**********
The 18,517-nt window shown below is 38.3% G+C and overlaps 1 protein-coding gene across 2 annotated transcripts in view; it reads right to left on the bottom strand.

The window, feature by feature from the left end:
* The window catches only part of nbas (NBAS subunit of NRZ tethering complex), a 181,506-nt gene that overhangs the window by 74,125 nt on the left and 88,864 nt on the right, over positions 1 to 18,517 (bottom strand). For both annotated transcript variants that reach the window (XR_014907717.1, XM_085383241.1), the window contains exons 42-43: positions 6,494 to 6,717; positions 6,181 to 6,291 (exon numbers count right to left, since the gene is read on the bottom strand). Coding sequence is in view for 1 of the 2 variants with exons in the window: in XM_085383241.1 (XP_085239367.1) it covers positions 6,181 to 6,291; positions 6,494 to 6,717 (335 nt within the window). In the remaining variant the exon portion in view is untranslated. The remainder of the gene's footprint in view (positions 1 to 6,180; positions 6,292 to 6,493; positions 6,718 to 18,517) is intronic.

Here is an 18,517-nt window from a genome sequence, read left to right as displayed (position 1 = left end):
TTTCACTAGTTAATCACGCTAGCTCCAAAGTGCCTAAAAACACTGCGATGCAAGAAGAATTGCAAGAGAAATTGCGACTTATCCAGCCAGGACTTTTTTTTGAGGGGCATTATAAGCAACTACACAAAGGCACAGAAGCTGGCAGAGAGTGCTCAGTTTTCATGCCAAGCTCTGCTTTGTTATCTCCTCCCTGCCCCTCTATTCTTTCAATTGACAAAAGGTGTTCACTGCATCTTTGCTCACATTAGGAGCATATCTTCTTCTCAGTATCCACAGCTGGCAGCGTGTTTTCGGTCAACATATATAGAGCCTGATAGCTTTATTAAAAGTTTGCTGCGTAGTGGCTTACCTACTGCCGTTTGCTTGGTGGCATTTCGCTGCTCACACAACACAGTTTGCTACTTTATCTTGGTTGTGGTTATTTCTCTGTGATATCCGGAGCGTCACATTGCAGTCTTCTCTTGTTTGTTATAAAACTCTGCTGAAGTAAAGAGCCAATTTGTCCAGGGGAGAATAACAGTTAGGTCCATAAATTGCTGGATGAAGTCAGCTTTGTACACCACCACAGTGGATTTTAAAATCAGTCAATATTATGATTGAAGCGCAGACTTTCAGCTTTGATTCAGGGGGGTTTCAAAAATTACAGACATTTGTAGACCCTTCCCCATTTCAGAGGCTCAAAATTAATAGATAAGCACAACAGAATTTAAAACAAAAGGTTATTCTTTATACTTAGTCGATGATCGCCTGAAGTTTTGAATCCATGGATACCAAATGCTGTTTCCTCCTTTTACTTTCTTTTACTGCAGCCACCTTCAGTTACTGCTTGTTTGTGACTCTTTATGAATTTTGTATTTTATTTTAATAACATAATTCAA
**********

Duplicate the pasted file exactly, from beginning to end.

The 18,517-nt window shown below is 38.3% G+C and overlaps 1 protein-coding gene across 2 annotated transcripts in view; it reads right to left on the bottom strand.

The window, feature by feature from the left end:
* The window catches only part of nbas (NBAS subunit of NRZ tethering complex), a 181,506-nt gene that overhangs the window by 74,125 nt on the left and 88,864 nt on the right, over positions 1 to 18,517 (bottom strand). For both annotated transcript variants that reach the window (XR_014907717.1, XM_085383241.1), the window contains exons 42-43: positions 6,494 to 6,717; positions 6,181 to 6,291 (exon numbers count right to left, since the gene is read on the bottom strand). Coding sequence is in view for 1 of the 2 variants with exons in the window: in XM_085383241.1 (XP_085239367.1) it covers positions 6,181 to 6,291; positions 6,494 to 6,717 (335 nt within the window). In the remaining variant the exon portion in view is untranslated. The remainder of the gene's footprint in view (positions 1 to 6,180; positions 6,292 to 6,493; positions 6,718 to 18,517) is intronic.

Here is an 18,517-nt window from a genome sequence, read left to right as displayed (position 1 = left end):
TTTCACTAGTTAATCACGCTAGCTCCAAAGTGCCTAAAAACACTGCGATGCAAGAAGAATTGCAAGAGAAATTGCGACTTATCCAGCCAGGACTTTTTTTTGAGGGGCATTATAAGCAACTACACAAAGGCACAGAAGCTGGCAGAGAGTGCTCAGTTTTCATGCCAAGCTCTGCTTTGTTATCTCCTCCCTGCCCCTCTATTCTTTCAATTGACAAAAGGTGTTCACTGCATCTTTGCTCACATTAGGAGCATATCTTCTTCTCAGTATCCACAGCTGGCAGCGTGTTTTCGGTCAACATATATAGAGCCTGATAGCTTTATTAAAAGTTTGCTGCGTAGTGGCTTACCTACTGCCGTTTGCTTGGTGGCATTTCGCTGCTCACACAACACAGTTTGCTACTTTATCTTGGTTGTGGTTATTTCTCTGTGATATCCGGAGCGTCACATTGCAGTCTTCTCTTGTTTGTTATAAAACTCTGCTGAAGTAAAGAGCCAATTTGTCCAGGGGAGAATAACAGTTAGGTCCATAAATTGCTGGATGAAGTCAGCTTTGTACACCACCACAGTGGATTTTAAAATCAGTCAATATTATGATTGAAGCGCAGACTTTCAGCTTTGATTCAGGGGGGTTTCAAAAATTACAGACATTTGTAGACCCTTCCCCATTTCAGAGGCTCAAAATTAATAGATAAGCACAACAGAATTTAAAACAAAAGGTTATTCTTTATACTTAGTCGATGATCGCCTGAAGTTTTGAATCCATGGATACCAAATGCTGTTTCCTCCTTTTACTTTCTTTTACTGCAGCCACCTTCAGTTACTGCTTGTTTGTGACTCTTTATGAATTTTGTATTTTATTTTAATAACATAATTCAA